Turning Against the Stock Market
It still looks like the US stock market is rolling over. The Dow dropped another 39 points yesterday.
The Fed has already said it will leave its key interest rate at a very low level for a very long time. The US Treasury has already announced a budget with more than $1 trillion of fiscal stimulus in it. “Cash for clunkers” …first time homebuyer tax credits…TALF – the “recovery” programs have all pretty much run their courses.
And yet, the correction shows no sign of coming to an end.
In the housing market, one of seven mortgages are delinquent or in foreclosure. The number of foreclosed houses is on target to exceed 1 million this year…with more than 7 million in “shadow inventory.”
A report tomorrow by the Chicago-based National Association of Realtors will show July sales of existing homes plummeted 12.9 percent from June, the biggest monthly loss of 2010, according to the median estimate of economists surveyed by Bloomberg.
New-home sales, which account for less than a 10th of housing transactions, stayed at the second-lowest level on record last month, economists predict Commerce Department data will show on Aug. 25.
Federal efforts to help have had little success. Of 1.31 million loan modifications started under the Obama administration’s Home Affordable Modification Program, 48 percent were canceled by the end of July, the Treasury Department said Aug. 20. More than half of all modifications defaulted again within 12 months, the Office of the Comptroller of the Currency said June 23.
Shadow inventory, or the number of homes repossessed or in default that eventually will be offered for sale, stood at 7.3 million in the first quarter, according to Laurie Goodman, an analyst in New York at mortgage-bond broker Amherst Securities Group LP. As those properties hit the market, prices will come under pressure and buyers will wait for better deals.
“The only thing that’s going to fix the housing markets right now is a work-through of what excess supply is on the markets and improvement in unemployment,” Guy Lebas, chief fixed-income strategist at Janney Montgomery Scott LLC in Philadelphia, said today in an interview on Bloomberg Television’s “In the Loop with Betty Liu.” “That process is a very, very long-term process.”
Yes, dear reader, have a seat. Make yourself comfortable. This correction is going to take time.
The broad money supply – M3 – as calculated by John Williams, is still contracting at about a 6% annual rate. More than 14 million Americans are out of work. And an “epidemic” of frugality seems to have infected US consumers.
And now, as predicted just yesterday, we are already seeing, as The New York Times puts it:
Small Investors Flee Stock Market
Investors withdrew a staggering $33.12 billion from domestic stock market mutual funds in the first seven months of this year, according to the Investment Company Institute, the mutual fund industry trade group. Now many are choosing investments they deem safer, like bonds.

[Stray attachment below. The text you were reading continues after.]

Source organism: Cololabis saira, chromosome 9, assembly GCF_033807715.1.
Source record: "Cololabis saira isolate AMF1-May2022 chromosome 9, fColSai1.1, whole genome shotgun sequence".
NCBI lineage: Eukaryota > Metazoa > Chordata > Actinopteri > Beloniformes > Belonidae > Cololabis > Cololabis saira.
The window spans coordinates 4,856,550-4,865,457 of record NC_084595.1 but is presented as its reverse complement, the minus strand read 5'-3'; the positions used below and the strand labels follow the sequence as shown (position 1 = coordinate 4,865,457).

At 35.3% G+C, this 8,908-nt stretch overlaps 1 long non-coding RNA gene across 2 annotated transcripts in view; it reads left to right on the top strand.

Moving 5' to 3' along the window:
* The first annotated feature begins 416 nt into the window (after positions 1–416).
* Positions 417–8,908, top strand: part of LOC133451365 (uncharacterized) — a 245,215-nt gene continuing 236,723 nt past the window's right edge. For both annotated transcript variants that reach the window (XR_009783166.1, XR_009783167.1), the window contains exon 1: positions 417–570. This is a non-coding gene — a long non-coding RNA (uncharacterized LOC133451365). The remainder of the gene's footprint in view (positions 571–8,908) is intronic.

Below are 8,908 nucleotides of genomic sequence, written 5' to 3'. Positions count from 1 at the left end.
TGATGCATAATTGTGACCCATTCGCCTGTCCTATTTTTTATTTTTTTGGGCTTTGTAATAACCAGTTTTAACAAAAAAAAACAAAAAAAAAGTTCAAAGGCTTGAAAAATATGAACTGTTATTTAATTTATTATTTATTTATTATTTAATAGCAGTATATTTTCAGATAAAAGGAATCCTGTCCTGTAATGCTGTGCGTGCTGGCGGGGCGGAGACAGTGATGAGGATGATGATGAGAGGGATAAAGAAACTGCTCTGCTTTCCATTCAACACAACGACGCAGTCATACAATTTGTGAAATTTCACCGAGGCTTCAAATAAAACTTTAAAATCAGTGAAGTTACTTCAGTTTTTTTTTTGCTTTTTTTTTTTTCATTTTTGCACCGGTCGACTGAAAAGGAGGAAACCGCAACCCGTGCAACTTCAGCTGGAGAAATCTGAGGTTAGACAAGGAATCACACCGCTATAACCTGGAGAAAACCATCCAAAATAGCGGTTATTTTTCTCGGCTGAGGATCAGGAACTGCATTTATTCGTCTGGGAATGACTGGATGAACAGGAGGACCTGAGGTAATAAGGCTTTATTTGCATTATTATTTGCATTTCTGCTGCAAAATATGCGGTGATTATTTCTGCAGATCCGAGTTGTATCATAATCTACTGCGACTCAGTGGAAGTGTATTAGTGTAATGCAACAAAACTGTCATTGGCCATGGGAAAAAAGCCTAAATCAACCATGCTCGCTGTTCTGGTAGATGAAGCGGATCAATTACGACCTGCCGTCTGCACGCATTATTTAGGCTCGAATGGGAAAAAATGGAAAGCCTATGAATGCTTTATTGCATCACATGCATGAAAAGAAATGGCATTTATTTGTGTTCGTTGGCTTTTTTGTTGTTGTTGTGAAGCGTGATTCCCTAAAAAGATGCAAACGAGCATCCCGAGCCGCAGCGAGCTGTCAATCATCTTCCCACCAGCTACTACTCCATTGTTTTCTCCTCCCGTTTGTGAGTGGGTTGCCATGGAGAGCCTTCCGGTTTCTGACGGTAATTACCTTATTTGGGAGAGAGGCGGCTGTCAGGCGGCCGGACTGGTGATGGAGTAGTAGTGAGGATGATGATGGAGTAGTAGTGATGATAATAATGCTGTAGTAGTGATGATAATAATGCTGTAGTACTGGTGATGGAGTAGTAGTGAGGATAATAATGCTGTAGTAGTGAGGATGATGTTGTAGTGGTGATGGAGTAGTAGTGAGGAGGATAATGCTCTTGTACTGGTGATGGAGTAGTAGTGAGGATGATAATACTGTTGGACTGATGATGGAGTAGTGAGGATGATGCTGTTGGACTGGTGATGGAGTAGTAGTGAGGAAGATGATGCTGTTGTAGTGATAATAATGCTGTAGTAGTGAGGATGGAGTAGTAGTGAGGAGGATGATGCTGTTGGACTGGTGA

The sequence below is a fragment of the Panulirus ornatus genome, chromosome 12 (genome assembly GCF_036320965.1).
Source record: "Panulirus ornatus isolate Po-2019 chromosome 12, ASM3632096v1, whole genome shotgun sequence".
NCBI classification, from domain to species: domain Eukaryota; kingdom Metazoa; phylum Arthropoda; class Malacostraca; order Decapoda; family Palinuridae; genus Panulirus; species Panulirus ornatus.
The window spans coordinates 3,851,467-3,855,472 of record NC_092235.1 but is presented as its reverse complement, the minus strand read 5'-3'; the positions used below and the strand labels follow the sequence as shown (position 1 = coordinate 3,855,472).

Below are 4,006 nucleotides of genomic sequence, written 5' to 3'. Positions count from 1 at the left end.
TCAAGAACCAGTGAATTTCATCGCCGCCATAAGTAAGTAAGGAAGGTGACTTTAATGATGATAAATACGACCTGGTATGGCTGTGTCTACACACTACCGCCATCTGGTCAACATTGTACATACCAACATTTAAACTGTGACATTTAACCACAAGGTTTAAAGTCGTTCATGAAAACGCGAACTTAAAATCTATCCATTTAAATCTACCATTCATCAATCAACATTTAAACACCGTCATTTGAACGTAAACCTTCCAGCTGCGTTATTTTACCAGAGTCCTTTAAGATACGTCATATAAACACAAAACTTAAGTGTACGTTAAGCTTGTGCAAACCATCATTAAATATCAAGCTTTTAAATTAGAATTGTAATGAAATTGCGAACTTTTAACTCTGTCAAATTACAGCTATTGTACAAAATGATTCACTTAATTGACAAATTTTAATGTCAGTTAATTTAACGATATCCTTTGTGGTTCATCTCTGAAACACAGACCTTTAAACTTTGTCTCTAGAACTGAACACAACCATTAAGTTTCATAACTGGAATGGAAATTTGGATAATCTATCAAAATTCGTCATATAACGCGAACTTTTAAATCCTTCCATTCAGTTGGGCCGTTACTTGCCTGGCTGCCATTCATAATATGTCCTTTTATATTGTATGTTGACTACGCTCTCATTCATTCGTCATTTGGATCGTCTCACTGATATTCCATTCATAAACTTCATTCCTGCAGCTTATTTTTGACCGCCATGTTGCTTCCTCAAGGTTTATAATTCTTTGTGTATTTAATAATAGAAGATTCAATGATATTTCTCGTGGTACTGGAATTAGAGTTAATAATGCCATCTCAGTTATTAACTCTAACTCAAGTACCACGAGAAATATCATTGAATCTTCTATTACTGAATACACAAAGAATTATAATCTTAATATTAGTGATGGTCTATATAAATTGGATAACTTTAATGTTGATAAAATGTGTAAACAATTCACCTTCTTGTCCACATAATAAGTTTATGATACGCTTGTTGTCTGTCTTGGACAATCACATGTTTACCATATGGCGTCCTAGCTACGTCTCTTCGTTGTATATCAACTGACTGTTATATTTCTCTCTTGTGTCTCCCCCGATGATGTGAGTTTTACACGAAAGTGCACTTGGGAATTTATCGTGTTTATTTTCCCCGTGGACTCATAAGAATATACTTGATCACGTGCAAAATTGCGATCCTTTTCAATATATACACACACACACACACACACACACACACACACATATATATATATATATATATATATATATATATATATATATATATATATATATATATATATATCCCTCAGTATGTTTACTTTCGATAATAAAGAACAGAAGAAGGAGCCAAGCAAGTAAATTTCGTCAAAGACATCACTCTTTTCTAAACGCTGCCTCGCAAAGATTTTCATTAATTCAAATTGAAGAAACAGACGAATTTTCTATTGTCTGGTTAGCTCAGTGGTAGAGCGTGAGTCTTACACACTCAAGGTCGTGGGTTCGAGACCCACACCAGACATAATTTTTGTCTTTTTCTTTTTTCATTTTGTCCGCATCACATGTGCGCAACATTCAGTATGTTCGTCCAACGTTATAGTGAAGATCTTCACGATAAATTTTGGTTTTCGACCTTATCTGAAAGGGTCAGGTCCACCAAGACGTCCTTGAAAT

If that pace continues, more money will be pulled out of these mutual funds in 2010 than in any year since the 1980s, with the exception of 2008, when the global financial crisis peaked.
One of the phenomena of the last several decades has been the rise of the individual investor. As Americans have become more responsible for their own retirement, they have poured money into stocks with such faith that half of the country’s households now own shares directly or through mutual funds, which are by far the most popular way Americans invest in stocks. So the turnabout is striking.
So is the timing. After past recessions, ordinary investors have typically regained their enthusiasm for stocks, hoping to profit as the economy recovered. This time, even as corporate earnings have improved, Americans have become more guarded with their investments.
The notion that stocks tend to be safe and profitable investments over time seems to have been dented in much the same way that a decline in home values and in job stability the last few years has altered Americans’ sense of financial security.
It may take many years before it is clear whether this becomes a long-term shift in psychology. After technology and dot-com shares crashed in the early 2000s, for example, investors were quick to re-enter the stock market. Yet bigger economic calamities like the Great Depression affected people’s attitudes toward money for decades.
For now, though, mixed economic data is presenting a picture of an economy that is recovering feebly from recession.
“For a lot of ordinary people, the economic recovery does not feel real,” said Loren Fox, a senior analyst at Strategic Insight, a New York research and data firm. “People are not going to rush toward the stock market on a sustained basis until they feel more confident of employment growth and the sustainability of the economic recovery.”
So far, we have seen just the very beginning of this trend. Stocks are still trading around 20 times earnings. The Dow is still over 10,000. Just wait until it dives down below its March, 2009, low. That’s when Americans take another look at the stock market.
“How could I ever have been so stupid,” they say to themselves.
Currently, they are merely shy. They believe that stocks are generally a good way to go, but maybe not just now. When the Dow approaches 5,000…and the P/E sinks below 8…they will decide that stocks are never a good idea. They will turn against stocks as they did during the Great Depression – for an entire generation…
…while stocks quietly rise again.